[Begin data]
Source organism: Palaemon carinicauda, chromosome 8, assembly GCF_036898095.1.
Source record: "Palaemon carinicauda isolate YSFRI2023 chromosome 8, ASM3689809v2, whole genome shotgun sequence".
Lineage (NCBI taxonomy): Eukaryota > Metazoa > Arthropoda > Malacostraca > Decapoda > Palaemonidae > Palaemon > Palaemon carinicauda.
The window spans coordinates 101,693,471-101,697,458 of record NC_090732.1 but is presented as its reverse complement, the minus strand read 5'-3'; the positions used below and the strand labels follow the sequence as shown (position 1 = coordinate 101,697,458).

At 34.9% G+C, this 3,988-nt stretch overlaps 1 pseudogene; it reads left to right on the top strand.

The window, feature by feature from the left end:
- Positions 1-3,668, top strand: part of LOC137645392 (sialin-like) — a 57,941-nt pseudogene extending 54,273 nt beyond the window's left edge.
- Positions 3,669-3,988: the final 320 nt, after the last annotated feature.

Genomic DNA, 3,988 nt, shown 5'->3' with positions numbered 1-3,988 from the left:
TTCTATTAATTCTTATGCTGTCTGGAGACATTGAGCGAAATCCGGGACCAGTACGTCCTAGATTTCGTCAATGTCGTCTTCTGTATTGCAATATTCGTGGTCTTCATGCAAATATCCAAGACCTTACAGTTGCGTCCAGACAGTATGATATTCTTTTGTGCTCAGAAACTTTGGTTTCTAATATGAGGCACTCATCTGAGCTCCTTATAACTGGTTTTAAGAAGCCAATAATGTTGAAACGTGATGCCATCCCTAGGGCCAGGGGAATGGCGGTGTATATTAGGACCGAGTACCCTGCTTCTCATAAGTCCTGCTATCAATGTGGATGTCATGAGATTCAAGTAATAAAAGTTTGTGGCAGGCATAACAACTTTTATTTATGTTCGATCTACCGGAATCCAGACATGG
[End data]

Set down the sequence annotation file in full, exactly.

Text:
Source organism: Palaemon carinicauda, chromosome 8, assembly GCF_036898095.1.
Source record: "Palaemon carinicauda isolate YSFRI2023 chromosome 8, ASM3689809v2, whole genome shotgun sequence".
Lineage (NCBI taxonomy): Eukaryota > Metazoa > Arthropoda > Malacostraca > Decapoda > Palaemonidae > Palaemon > Palaemon carinicauda.
The window spans coordinates 101,693,471-101,697,458 of record NC_090732.1 but is presented as its reverse complement, the minus strand read 5'-3'; the positions used below and the strand labels follow the sequence as shown (position 1 = coordinate 101,697,458).

At 34.9% G+C, this 3,988-nt stretch overlaps 1 pseudogene; it reads left to right on the top strand.

The window, feature by feature from the left end:
- Positions 1-3,668, top strand: part of LOC137645392 (sialin-like) — a 57,941-nt pseudogene extending 54,273 nt beyond the window's left edge.
- Positions 3,669-3,988: the final 320 nt, after the last annotated feature.

Genomic DNA, 3,988 nt, shown 5'->3' with positions numbered 1-3,988 from the left:
TTCTATTAATTCTTATGCTGTCTGGAGACATTGAGCGAAATCCGGGACCAGTACGTCCTAGATTTCGTCAATGTCGTCTTCTGTATTGCAATATTCGTGGTCTTCATGCAAATATCCAAGACCTTACAGTTGCGTCCAGACAGTATGATATTCTTTTGTGCTCAGAAACTTTGGTTTCTAATATGAGGCACTCATCTGAGCTCCTTATAACTGGTTTTAAGAAGCCAATAATGTTGAAACGTGATGCCATCCCTAGGGCCAGGGGAATGGCGGTGTATATTAGGACCGAGTACCCTGCTTCTCATAAGTCCTGCTATCAATGTGGATGTCATGAGATTCAAGTAATAAAAGTTTGTGGCAGGCATAACAACTTTTATTTATGTTCGATCTACCGGAATCCAGACATGG